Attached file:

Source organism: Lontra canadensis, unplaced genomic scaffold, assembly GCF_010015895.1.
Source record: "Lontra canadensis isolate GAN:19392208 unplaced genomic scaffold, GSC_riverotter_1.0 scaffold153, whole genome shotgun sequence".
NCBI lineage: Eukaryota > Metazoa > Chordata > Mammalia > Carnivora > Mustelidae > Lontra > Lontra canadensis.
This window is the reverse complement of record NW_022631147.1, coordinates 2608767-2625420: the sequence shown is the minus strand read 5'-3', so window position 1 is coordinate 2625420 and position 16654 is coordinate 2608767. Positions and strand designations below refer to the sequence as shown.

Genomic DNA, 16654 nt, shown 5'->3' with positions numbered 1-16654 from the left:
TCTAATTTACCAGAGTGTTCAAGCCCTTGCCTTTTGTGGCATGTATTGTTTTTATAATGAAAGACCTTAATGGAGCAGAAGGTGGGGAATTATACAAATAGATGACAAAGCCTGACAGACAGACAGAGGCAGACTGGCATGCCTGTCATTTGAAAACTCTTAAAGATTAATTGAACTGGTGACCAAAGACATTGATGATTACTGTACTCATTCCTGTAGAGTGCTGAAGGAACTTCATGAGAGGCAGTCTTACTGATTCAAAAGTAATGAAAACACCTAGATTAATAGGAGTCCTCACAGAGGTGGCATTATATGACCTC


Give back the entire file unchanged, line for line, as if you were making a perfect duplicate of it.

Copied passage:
Source organism: Lontra canadensis, unplaced genomic scaffold, assembly GCF_010015895.1.
Source record: "Lontra canadensis isolate GAN:19392208 unplaced genomic scaffold, GSC_riverotter_1.0 scaffold153, whole genome shotgun sequence".
NCBI lineage: Eukaryota > Metazoa > Chordata > Mammalia > Carnivora > Mustelidae > Lontra > Lontra canadensis.
This window is the reverse complement of record NW_022631147.1, coordinates 2608767-2625420: the sequence shown is the minus strand read 5'-3', so window position 1 is coordinate 2625420 and position 16654 is coordinate 2608767. Positions and strand designations below refer to the sequence as shown.

Genomic DNA, 16654 nt, shown 5'->3' with positions numbered 1-16654 from the left:
TCTAATTTACCAGAGTGTTCAAGCCCTTGCCTTTTGTGGCATGTATTGTTTTTATAATGAAAGACCTTAATGGAGCAGAAGGTGGGGAATTATACAAATAGATGACAAAGCCTGACAGACAGACAGAGGCAGACTGGCATGCCTGTCATTTGAAAACTCTTAAAGATTAATTGAACTGGTGACCAAAGACATTGATGATTACTGTACTCATTCCTGTAGAGTGCTGAAGGAACTTCATGAGAGGCAGTCTTACTGATTCAAAAGTAATGAAAACACCTAGATTAATAGGAGTCCTCACAGAGGTGGCATTATATGACCTC